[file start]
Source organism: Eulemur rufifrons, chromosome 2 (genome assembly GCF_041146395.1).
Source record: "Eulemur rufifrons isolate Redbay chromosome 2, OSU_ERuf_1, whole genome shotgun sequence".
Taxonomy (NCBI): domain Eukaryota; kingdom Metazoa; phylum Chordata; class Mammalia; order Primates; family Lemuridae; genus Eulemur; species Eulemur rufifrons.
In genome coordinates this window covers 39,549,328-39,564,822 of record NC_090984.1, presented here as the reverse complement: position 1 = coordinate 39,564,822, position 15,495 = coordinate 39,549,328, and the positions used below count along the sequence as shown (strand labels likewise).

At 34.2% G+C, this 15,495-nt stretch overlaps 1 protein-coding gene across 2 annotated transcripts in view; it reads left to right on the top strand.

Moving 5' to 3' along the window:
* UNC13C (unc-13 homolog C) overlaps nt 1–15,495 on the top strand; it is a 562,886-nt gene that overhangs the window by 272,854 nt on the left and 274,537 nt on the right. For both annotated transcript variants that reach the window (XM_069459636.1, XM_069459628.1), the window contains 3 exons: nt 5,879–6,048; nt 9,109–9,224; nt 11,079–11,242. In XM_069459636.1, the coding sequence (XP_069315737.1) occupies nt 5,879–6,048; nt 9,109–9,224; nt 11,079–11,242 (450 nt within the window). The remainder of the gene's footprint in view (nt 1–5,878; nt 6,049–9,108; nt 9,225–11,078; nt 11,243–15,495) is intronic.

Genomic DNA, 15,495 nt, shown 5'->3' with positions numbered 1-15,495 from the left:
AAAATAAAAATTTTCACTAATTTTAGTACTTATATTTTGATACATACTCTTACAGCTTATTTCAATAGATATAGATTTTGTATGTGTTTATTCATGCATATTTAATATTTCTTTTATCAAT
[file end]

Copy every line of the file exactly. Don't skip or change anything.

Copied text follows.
Source organism: Eulemur rufifrons, chromosome 2 (genome assembly GCF_041146395.1).
Source record: "Eulemur rufifrons isolate Redbay chromosome 2, OSU_ERuf_1, whole genome shotgun sequence".
Taxonomy (NCBI): domain Eukaryota; kingdom Metazoa; phylum Chordata; class Mammalia; order Primates; family Lemuridae; genus Eulemur; species Eulemur rufifrons.
In genome coordinates this window covers 39,549,328-39,564,822 of record NC_090984.1, presented here as the reverse complement: position 1 = coordinate 39,564,822, position 15,495 = coordinate 39,549,328, and the positions used below count along the sequence as shown (strand labels likewise).

At 34.2% G+C, this 15,495-nt stretch overlaps 1 protein-coding gene across 2 annotated transcripts in view; it reads left to right on the top strand.

Moving 5' to 3' along the window:
* UNC13C (unc-13 homolog C) overlaps nt 1–15,495 on the top strand; it is a 562,886-nt gene that overhangs the window by 272,854 nt on the left and 274,537 nt on the right. For both annotated transcript variants that reach the window (XM_069459636.1, XM_069459628.1), the window contains 3 exons: nt 5,879–6,048; nt 9,109–9,224; nt 11,079–11,242. In XM_069459636.1, the coding sequence (XP_069315737.1) occupies nt 5,879–6,048; nt 9,109–9,224; nt 11,079–11,242 (450 nt within the window). The remainder of the gene's footprint in view (nt 1–5,878; nt 6,049–9,108; nt 9,225–11,078; nt 11,243–15,495) is intronic.

Genomic DNA, 15,495 nt, shown 5'->3' with positions numbered 1-15,495 from the left:
AAAATAAAAATTTTCACTAATTTTAGTACTTATATTTTGATACATACTCTTACAGCTTATTTCAATAGATATAGATTTTGTATGTGTTTATTCATGCATATTTAATATTTCTTTTATCAAT